BAKU, Azerbaijan — Armenia and Azerbaijan agreed Thursday to extend the longest cease-fire yet in their bloody conflict over the enclave of Nagorno-Karabakh, officials from the warring sides and foreign diplomats here said.
The formal extension of the 10-week truce along the front lines has raised hopes among both mediators and combatants that an end is in sight to one of the ugliest conflicts triggered by the collapse of the Soviet Union. At least 15,000 people have been killed since the fighting started in 1988.
The defense ministers of Azerbaijan and Armenia and the military leader of Nagorno-Karabakh's Armenians signed the extension, said Vefa Gulizade, foreign affairs adviser to Azerbaijani President Gaidar Aliyev.
Armenia also announced the cease-fire extension but stressed the importance of further talks next month about international monitors and progress toward a lasting political solution, the Russian news agency Interfax said.
Relief--and some grumbling--greeted the news in the Azerbaijani capital, Baku. The agreement leaves nothing to celebrate. Up to 20% of Azerbaijan is still under Armenian control, and 1 million Azerbaijanis are still displaced from their homes.
The mountain enclave of Nagorno-Karabakh may still theoretically be part of Azerbaijan, but its 30,000 Azerbaijani residents have been expelled and it is now linked by conquered territory to Armenia.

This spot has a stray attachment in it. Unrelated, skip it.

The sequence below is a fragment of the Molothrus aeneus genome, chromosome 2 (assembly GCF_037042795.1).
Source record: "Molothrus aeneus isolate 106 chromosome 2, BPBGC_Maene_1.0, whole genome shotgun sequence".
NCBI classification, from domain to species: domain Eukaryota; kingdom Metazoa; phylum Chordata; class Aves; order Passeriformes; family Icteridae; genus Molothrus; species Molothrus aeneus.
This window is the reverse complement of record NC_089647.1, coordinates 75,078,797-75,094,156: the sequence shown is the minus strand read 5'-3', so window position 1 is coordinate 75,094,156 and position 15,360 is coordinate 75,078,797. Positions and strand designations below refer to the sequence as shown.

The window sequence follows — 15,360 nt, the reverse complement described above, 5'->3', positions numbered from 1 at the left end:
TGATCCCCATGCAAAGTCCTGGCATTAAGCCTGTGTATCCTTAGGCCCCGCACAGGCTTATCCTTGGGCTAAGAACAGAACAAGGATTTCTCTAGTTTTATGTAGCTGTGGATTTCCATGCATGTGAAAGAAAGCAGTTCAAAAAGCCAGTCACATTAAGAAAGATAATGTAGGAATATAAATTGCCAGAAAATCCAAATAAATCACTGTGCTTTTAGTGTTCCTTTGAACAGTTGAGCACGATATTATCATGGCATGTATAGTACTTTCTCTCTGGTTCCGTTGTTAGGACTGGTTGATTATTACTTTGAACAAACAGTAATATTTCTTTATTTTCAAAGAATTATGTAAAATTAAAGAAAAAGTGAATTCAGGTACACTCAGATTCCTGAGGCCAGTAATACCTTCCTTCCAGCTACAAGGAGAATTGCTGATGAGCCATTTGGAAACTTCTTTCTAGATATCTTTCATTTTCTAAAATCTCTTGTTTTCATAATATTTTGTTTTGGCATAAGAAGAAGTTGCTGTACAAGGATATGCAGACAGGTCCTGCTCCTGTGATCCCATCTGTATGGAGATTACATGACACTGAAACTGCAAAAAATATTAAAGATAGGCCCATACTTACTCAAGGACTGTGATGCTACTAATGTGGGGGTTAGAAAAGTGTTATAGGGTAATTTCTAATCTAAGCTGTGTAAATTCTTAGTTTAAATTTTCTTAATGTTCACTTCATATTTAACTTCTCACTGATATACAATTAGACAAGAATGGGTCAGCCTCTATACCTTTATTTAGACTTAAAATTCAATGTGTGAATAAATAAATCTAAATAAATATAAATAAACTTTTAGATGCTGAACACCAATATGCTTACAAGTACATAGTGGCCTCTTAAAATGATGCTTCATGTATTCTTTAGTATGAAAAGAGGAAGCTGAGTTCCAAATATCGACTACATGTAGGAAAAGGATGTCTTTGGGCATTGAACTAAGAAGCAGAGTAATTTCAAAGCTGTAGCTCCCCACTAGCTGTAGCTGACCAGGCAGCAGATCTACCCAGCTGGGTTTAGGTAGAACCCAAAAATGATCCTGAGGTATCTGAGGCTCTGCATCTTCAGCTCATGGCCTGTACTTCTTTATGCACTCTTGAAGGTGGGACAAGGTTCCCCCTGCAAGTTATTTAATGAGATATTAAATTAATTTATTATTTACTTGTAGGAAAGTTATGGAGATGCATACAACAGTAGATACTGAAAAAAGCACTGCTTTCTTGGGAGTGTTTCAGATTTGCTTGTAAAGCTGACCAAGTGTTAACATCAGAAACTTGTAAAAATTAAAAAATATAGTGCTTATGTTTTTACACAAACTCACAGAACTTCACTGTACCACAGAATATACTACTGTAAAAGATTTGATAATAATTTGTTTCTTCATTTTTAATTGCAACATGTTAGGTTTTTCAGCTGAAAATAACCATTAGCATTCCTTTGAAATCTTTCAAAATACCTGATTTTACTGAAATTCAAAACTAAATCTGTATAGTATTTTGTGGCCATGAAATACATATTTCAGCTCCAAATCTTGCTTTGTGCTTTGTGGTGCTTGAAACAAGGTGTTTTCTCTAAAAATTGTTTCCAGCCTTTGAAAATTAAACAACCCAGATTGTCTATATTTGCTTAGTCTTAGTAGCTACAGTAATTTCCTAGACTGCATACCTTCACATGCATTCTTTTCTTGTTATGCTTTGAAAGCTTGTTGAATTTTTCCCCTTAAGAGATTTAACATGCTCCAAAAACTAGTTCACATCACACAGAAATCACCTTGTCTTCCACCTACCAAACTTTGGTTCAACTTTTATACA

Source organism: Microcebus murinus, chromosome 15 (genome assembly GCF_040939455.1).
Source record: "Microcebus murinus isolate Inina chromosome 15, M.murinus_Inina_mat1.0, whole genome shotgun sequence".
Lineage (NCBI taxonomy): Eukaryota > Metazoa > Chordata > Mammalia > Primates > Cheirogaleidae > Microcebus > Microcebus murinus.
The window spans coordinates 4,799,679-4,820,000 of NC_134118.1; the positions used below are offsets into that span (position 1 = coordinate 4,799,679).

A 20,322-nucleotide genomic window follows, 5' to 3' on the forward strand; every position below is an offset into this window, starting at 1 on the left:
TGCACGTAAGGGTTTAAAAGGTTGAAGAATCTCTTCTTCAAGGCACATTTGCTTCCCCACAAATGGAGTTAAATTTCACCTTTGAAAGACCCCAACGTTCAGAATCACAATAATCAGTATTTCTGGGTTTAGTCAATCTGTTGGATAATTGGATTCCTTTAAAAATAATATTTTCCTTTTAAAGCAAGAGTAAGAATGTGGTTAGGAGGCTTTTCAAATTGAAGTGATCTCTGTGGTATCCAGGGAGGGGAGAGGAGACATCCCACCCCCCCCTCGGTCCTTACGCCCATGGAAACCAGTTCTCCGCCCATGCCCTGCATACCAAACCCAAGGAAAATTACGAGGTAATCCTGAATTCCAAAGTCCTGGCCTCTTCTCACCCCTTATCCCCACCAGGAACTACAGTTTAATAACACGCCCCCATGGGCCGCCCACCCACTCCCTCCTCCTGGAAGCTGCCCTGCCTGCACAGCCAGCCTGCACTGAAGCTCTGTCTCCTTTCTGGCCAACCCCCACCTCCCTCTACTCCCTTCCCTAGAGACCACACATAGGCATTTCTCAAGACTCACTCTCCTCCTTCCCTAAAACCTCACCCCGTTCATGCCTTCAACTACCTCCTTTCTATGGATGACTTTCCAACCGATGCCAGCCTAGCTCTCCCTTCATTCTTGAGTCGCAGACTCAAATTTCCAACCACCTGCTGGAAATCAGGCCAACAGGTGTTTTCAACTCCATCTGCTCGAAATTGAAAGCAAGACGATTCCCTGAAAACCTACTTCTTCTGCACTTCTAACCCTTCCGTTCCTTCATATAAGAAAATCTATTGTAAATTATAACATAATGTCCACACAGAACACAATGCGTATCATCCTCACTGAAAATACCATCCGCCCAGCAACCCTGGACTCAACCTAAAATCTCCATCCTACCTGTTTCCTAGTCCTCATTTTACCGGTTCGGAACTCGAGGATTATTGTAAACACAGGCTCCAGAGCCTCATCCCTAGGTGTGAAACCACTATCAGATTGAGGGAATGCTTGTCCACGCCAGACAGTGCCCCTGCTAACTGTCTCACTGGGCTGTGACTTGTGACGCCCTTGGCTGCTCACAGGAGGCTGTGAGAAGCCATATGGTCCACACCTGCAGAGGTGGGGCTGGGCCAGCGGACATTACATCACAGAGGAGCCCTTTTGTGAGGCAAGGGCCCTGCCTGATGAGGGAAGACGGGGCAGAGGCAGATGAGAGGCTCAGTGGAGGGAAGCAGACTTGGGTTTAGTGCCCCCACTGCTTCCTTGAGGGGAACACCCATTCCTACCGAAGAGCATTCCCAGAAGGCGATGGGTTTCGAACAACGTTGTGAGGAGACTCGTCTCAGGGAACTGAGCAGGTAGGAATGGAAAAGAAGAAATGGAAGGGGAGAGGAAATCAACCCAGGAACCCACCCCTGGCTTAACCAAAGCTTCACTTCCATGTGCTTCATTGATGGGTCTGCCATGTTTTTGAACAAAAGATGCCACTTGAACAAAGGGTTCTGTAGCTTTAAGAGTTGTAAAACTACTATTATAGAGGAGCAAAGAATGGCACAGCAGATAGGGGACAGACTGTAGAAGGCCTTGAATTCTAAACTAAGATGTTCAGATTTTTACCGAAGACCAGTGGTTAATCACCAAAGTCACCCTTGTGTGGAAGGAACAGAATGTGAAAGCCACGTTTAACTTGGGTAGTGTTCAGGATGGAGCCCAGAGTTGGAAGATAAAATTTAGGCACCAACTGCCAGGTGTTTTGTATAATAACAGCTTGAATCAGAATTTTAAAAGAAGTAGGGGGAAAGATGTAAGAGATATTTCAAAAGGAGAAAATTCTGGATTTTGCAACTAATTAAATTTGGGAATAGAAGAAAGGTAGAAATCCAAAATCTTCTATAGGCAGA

Aliyev has quietly put aside vows made after coming to power last year to retake all territories held by Armenia. A major Azerbaijani offensive in January won back little land but killed and injured thousands of young, ill-trained Azerbaijani recruits.
Despite minor clashes that have interrupted the cease-fire, brokered by Moscow in May, Western and Russian diplomats are unusually optimistic. They believe the combatants are sincere in their search for a way out of a conflict that has left both Armenia and Azerbaijan poor, war-weary and increasingly dependent on Moscow.
"I've lost count of cease-fires. But this one seems a blissful lull . . . on both sides," said Mahmoud Said, the U.N. representative in Baku.